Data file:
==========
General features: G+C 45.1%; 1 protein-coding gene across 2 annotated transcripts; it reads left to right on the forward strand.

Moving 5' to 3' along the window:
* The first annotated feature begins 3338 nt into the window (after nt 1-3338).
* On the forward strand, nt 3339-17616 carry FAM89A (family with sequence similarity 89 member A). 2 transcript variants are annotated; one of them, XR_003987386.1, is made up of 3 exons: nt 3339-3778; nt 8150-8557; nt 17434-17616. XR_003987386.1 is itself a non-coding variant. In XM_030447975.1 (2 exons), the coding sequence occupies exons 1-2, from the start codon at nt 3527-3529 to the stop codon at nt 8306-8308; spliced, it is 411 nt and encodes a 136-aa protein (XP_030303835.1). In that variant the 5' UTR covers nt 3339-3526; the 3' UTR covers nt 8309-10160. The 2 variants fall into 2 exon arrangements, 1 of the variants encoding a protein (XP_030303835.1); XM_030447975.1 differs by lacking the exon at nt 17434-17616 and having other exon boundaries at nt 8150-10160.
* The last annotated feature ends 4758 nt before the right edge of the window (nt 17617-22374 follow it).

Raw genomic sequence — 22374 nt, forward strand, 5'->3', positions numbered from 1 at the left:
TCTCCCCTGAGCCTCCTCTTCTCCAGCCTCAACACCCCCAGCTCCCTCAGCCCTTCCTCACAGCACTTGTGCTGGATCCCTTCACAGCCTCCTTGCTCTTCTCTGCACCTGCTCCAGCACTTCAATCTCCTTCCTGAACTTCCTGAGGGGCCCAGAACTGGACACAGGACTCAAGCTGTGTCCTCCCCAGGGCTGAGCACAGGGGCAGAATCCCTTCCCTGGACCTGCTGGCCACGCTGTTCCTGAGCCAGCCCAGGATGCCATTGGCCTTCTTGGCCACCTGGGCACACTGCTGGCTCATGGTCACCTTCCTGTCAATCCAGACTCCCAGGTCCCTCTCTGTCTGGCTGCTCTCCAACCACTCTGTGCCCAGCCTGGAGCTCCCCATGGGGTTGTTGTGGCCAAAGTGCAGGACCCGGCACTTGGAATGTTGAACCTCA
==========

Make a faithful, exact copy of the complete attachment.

General features: G+C 45.1%; 1 protein-coding gene across 2 annotated transcripts; it reads left to right on the forward strand.

Moving 5' to 3' along the window:
* The first annotated feature begins 3338 nt into the window (after nt 1-3338).
* On the forward strand, nt 3339-17616 carry FAM89A (family with sequence similarity 89 member A). 2 transcript variants are annotated; one of them, XR_003987386.1, is made up of 3 exons: nt 3339-3778; nt 8150-8557; nt 17434-17616. XR_003987386.1 is itself a non-coding variant. In XM_030447975.1 (2 exons), the coding sequence occupies exons 1-2, from the start codon at nt 3527-3529 to the stop codon at nt 8306-8308; spliced, it is 411 nt and encodes a 136-aa protein (XP_030303835.1). In that variant the 5' UTR covers nt 3339-3526; the 3' UTR covers nt 8309-10160. The 2 variants fall into 2 exon arrangements, 1 of the variants encoding a protein (XP_030303835.1); XM_030447975.1 differs by lacking the exon at nt 17434-17616 and having other exon boundaries at nt 8150-10160.
* The last annotated feature ends 4758 nt before the right edge of the window (nt 17617-22374 follow it).

Raw genomic sequence — 22374 nt, forward strand, 5'->3', positions numbered from 1 at the left:
TCTCCCCTGAGCCTCCTCTTCTCCAGCCTCAACACCCCCAGCTCCCTCAGCCCTTCCTCACAGCACTTGTGCTGGATCCCTTCACAGCCTCCTTGCTCTTCTCTGCACCTGCTCCAGCACTTCAATCTCCTTCCTGAACTTCCTGAGGGGCCCAGAACTGGACACAGGACTCAAGCTGTGTCCTCCCCAGGGCTGAGCACAGGGGCAGAATCCCTTCCCTGGACCTGCTGGCCACGCTGTTCCTGAGCCAGCCCAGGATGCCATTGGCCTTCTTGGCCACCTGGGCACACTGCTGGCTCATGGTCACCTTCCTGTCAATCCAGACTCCCAGGTCCCTCTCTGTCTGGCTGCTCTCCAACCACTCTGTGCCCAGCCTGGAGCTCCCCATGGGGTTGTTGTGGCCAAAGTGCAGGACCCGGCACTTGGAATGTTGAACCTCA